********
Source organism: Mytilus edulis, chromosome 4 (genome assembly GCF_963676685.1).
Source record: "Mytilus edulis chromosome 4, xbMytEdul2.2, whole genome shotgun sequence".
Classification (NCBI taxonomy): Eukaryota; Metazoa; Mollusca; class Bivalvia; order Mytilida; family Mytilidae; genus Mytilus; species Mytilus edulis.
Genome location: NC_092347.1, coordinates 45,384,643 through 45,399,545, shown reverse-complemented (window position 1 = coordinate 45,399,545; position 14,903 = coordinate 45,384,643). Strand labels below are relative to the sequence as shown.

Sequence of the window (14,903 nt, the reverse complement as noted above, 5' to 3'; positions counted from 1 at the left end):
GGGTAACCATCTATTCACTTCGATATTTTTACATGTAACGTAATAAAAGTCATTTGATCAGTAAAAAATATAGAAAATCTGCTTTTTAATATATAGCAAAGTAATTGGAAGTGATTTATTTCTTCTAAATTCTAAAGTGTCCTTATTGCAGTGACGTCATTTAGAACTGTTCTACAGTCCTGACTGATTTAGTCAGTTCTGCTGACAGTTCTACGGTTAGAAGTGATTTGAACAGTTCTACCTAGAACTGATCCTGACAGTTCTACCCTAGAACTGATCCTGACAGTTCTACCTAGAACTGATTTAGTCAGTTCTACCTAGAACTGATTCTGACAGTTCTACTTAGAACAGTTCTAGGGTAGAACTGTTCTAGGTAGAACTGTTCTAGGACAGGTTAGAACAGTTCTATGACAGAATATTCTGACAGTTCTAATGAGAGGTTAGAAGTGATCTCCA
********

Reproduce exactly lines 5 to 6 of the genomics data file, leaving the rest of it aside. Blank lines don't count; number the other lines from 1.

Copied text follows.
Sequence of the window (14,903 nt, the reverse complement as noted above, 5' to 3'; positions counted from 1 at the left end):
GGGTAACCATCTATTCACTTCGATATTTTTACATGTAACGTAATAAAAGTCATTTGATCAGTAAAAAATATAGAAAATCTGCTTTTTAATATATAGCAAAGTAATTGGAAGTGATTTATTTCTTCTAAATTCTAAAGTGTCCTTATTGCAGTGACGTCATTTAGAACTGTTCTACAGTCCTGACTGATTTAGTCAGTTCTGCTGACAGTTCTACGGTTAGAAGTGATTTGAACAGTTCTACCTAGAACTGATCCTGACAGTTCTACCCTAGAACTGATCCTGACAGTTCTACCTAGAACTGATTTAGTCAGTTCTACCTAGAACTGATTCTGACAGTTCTACTTAGAACAGTTCTAGGGTAGAACTGTTCTAGGTAGAACTGTTCTAGGACAGGTTAGAACAGTTCTATGACAGAATATTCTGACAGTTCTAATGAGAGGTTAGAAGTGATCTCCA